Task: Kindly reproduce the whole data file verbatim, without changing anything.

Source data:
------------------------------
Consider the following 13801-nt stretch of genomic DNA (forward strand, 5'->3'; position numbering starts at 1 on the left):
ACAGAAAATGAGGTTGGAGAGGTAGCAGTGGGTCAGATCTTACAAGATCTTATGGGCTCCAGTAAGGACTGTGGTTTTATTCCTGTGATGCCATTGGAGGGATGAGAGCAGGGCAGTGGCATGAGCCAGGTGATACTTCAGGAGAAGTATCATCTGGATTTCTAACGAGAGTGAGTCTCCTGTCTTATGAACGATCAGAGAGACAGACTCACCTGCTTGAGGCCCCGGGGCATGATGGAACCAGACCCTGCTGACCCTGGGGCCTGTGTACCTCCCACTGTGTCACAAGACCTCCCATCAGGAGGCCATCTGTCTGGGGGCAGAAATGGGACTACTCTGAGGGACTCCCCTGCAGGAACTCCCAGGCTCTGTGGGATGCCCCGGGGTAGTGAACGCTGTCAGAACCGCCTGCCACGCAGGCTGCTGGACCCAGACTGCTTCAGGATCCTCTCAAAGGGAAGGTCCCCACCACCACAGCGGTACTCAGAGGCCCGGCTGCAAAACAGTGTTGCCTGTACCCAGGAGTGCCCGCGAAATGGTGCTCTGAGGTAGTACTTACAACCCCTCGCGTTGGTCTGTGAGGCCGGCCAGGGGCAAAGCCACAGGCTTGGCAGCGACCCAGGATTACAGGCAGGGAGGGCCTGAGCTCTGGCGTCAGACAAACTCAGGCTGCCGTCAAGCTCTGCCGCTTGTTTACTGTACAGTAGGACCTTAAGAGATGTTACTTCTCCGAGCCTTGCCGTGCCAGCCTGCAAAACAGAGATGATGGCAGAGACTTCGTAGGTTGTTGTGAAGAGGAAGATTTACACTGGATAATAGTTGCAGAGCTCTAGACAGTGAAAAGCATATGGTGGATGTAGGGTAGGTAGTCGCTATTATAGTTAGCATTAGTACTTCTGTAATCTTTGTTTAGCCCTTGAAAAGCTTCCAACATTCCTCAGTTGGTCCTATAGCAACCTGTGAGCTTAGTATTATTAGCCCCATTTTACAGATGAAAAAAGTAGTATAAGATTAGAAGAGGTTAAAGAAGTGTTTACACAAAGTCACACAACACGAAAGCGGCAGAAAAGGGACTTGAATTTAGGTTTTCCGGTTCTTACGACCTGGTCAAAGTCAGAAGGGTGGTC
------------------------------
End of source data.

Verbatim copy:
Consider the following 13801-nt stretch of genomic DNA (forward strand, 5'->3'; position numbering starts at 1 on the left):
ACAGAAAATGAGGTTGGAGAGGTAGCAGTGGGTCAGATCTTACAAGATCTTATGGGCTCCAGTAAGGACTGTGGTTTTATTCCTGTGATGCCATTGGAGGGATGAGAGCAGGGCAGTGGCATGAGCCAGGTGATACTTCAGGAGAAGTATCATCTGGATTTCTAACGAGAGTGAGTCTCCTGTCTTATGAACGATCAGAGAGACAGACTCACCTGCTTGAGGCCCCGGGGCATGATGGAACCAGACCCTGCTGACCCTGGGGCCTGTGTACCTCCCACTGTGTCACAAGACCTCCCATCAGGAGGCCATCTGTCTGGGGGCAGAAATGGGACTACTCTGAGGGACTCCCCTGCAGGAACTCCCAGGCTCTGTGGGATGCCCCGGGGTAGTGAACGCTGTCAGAACCGCCTGCCACGCAGGCTGCTGGACCCAGACTGCTTCAGGATCCTCTCAAAGGGAAGGTCCCCACCACCACAGCGGTACTCAGAGGCCCGGCTGCAAAACAGTGTTGCCTGTACCCAGGAGTGCCCGCGAAATGGTGCTCTGAGGTAGTACTTACAACCCCTCGCGTTGGTCTGTGAGGCCGGCCAGGGGCAAAGCCACAGGCTTGGCAGCGACCCAGGATTACAGGCAGGGAGGGCCTGAGCTCTGGCGTCAGACAAACTCAGGCTGCCGTCAAGCTCTGCCGCTTGTTTACTGTACAGTAGGACCTTAAGAGATGTTACTTCTCCGAGCCTTGCCGTGCCAGCCTGCAAAACAGAGATGATGGCAGAGACTTCGTAGGTTGTTGTGAAGAGGAAGATTTACACTGGATAATAGTTGCAGAGCTCTAGACAGTGAAAAGCATATGGTGGATGTAGGGTAGGTAGTCGCTATTATAGTTAGCATTAGTACTTCTGTAATCTTTGTTTAGCCCTTGAAAAGCTTCCAACATTCCTCAGTTGGTCCTATAGCAACCTGTGAGCTTAGTATTATTAGCCCCATTTTACAGATGAAAAAAGTAGTATAAGATTAGAAGAGGTTAAAGAAGTGTTTACACAAAGTCACACAACACGAAAGCGGCAGAAAAGGGACTTGAATTTAGGTTTTCCGGTTCTTACGACCTGGTCAAAGTCAGAAGGGTGGTC